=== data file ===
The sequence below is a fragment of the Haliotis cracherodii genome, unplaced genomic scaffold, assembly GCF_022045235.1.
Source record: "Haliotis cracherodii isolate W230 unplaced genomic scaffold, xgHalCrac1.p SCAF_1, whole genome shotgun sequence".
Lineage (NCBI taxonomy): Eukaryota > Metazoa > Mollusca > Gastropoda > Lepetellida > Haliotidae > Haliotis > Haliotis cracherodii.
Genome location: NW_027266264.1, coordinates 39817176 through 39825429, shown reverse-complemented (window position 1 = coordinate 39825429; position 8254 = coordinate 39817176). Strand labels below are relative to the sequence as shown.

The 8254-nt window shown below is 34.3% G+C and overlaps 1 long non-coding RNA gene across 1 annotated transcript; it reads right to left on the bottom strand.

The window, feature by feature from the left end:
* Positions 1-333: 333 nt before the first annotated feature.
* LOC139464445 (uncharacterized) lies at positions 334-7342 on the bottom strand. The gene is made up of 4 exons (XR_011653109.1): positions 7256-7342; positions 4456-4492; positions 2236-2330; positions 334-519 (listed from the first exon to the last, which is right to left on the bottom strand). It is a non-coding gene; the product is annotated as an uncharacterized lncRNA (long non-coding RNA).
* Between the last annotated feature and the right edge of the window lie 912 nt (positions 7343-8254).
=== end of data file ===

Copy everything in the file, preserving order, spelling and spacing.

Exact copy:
The sequence below is a fragment of the Haliotis cracherodii genome, unplaced genomic scaffold, assembly GCF_022045235.1.
Source record: "Haliotis cracherodii isolate W230 unplaced genomic scaffold, xgHalCrac1.p SCAF_1, whole genome shotgun sequence".
Lineage (NCBI taxonomy): Eukaryota > Metazoa > Mollusca > Gastropoda > Lepetellida > Haliotidae > Haliotis > Haliotis cracherodii.
Genome location: NW_027266264.1, coordinates 39817176 through 39825429, shown reverse-complemented (window position 1 = coordinate 39825429; position 8254 = coordinate 39817176). Strand labels below are relative to the sequence as shown.

The 8254-nt window shown below is 34.3% G+C and overlaps 1 long non-coding RNA gene across 1 annotated transcript; it reads right to left on the bottom strand.

The window, feature by feature from the left end:
* Positions 1-333: 333 nt before the first annotated feature.
* LOC139464445 (uncharacterized) lies at positions 334-7342 on the bottom strand. The gene is made up of 4 exons (XR_011653109.1): positions 7256-7342; positions 4456-4492; positions 2236-2330; positions 334-519 (listed from the first exon to the last, which is right to left on the bottom strand). It is a non-coding gene; the product is annotated as an uncharacterized lncRNA (long non-coding RNA).
* Between the last annotated feature and the right edge of the window lie 912 nt (positions 7343-8254).